How do Valentine’s Day flowers bought online fare? Should you share the love and splash out on your Valentine or do you think the whole event is just over-commercialised nonsense?
Spending between £20-£40 on each bouquet, we assessed them on arrival and compared them with their online images. Then, following the instructions to the letter, we kept them for a week in our office. After seven days, we judged them again to see how they looked.
Our expert found Moonpig’s The 12 Red Roses to be the best. She liked the big, fresh red flowers and, at £28, felt they were good value for money. They were also the second cheapest we tested, only beaten by Flying Flowers’ bouquet, which cost £24.99.
Of course, you don’t have to buy your Valentine’s Day bouquets online. In fact, you may find that it’s cheaper and less risky to pick up a bunch of flowers at the supermarket. This year, both Lidl and Aldi are selling a dozen red roses for £5 over Valentine’s Day.
If you aren’t fussed about them being red, you can find roses in a variety of colours in your local supermarket or petrol station. These usually cost around £3-£4, and you can be sure that they won’t get damaged on their way to your beloved. I recently bought roses from Tesco for £3, which lasted almost two weeks.
How deep(-pocketed) is your love?
But are most supermarket-bought flowers too cheap for Valentine’s Day? Should we be splashing out on our partners on the most romantic day of the year? Or is it an over-commercialised farce and yet another way to get us to part with our cash?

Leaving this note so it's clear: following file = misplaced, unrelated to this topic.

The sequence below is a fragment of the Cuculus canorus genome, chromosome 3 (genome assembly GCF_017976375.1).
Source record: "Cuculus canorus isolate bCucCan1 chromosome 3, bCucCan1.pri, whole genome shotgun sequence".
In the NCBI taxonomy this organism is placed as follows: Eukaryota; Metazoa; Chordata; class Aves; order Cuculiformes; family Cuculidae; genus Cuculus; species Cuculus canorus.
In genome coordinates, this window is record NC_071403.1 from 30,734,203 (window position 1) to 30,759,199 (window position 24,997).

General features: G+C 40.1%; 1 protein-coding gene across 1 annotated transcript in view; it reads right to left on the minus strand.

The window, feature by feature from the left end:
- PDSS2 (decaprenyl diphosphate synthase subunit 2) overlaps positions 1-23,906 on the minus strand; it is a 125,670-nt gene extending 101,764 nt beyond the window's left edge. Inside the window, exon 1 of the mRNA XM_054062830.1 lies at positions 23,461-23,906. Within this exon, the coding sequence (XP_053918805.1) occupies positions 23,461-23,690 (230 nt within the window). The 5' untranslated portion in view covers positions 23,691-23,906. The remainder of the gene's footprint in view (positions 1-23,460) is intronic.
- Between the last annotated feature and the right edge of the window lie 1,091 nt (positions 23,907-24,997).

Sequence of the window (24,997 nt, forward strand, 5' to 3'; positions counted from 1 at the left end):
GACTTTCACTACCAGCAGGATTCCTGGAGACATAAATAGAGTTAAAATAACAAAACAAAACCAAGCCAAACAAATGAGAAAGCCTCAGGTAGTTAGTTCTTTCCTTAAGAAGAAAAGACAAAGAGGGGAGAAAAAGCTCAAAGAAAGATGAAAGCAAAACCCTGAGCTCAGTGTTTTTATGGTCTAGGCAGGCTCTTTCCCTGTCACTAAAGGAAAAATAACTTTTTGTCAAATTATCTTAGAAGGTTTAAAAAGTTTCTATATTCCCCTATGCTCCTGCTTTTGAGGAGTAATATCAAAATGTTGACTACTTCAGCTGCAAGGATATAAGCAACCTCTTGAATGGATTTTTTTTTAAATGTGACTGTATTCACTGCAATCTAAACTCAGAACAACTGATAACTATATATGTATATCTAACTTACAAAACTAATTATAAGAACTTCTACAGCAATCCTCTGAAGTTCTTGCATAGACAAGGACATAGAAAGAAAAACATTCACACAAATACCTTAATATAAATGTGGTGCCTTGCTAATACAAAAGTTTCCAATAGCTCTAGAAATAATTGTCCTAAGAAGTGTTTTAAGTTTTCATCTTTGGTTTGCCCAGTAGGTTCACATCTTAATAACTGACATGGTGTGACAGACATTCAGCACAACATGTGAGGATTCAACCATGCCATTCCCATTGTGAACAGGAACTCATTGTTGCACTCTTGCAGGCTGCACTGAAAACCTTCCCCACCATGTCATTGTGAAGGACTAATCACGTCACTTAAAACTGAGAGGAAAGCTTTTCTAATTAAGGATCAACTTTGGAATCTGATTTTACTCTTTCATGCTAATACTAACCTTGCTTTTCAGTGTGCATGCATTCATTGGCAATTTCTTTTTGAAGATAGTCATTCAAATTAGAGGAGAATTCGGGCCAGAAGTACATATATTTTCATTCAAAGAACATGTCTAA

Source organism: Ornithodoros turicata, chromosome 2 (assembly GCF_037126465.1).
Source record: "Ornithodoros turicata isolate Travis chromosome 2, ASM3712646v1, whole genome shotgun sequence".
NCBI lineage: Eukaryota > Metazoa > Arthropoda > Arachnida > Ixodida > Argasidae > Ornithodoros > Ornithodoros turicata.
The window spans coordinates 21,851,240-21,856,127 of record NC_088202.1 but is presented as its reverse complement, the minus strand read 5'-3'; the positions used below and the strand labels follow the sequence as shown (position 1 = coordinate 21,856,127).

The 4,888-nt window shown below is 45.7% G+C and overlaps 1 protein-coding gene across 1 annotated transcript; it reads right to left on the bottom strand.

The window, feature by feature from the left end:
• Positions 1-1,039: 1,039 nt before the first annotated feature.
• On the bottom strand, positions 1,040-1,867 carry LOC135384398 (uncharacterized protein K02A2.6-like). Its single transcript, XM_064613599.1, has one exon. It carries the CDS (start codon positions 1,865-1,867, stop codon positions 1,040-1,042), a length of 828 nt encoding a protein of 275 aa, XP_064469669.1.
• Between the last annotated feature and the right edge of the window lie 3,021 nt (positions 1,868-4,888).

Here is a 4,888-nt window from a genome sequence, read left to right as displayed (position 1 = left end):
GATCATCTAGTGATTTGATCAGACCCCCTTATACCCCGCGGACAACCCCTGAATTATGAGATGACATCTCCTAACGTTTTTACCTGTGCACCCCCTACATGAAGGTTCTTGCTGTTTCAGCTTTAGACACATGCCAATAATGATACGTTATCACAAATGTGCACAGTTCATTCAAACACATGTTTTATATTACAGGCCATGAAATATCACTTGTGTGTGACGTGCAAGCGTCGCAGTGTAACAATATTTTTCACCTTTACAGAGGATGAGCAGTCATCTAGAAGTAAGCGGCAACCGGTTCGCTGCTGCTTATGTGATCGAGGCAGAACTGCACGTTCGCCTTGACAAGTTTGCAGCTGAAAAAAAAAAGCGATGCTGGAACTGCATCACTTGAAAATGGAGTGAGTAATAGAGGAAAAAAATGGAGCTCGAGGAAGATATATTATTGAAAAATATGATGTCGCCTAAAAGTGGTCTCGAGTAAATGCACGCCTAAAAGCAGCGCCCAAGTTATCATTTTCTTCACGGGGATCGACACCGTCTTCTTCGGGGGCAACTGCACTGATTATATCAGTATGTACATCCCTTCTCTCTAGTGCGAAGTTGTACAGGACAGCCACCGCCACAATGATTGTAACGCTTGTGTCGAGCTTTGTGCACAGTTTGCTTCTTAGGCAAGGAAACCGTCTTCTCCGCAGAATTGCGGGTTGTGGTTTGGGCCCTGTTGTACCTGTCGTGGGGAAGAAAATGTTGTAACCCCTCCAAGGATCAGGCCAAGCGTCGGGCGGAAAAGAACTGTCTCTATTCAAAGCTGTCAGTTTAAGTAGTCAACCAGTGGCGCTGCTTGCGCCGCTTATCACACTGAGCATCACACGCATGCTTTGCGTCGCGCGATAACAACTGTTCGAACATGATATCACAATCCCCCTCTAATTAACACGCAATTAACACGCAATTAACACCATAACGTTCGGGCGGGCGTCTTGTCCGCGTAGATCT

In recent weeks, I’ve noticed a plethora of cheesy Valentine’s Day gifts available, from big teddy bears holding hearts to heart-shaped balloons and even mini frying pans designed to fry heart-shaped eggs. The shops, it seems, are determined to sell us true love.
Whether you’re in a couple or single, love it or hate it, it’s hard to escape the big day. There’s even a ‘Galentine’s Day’ encouraging women to buy their gal pals bunches of flowers and chocolates on the 13th. But is that an anti-Valentine’s protest or just giving brands even more reason to promote unneccessary spending?
When did Valentine’s Day become about making money rather than celebrating romance? Shouldn’t we show our loved ones that they’re special every day and not just on 13/14 February?
I know I’d rather get a cheap bunch of petrol station flowers every Friday than an expensive bouquet just once a year.
Which corner are you in when it comes to Valentine’s Day? Do you love it or do you loathe it? Will you be saying it with flowers this year?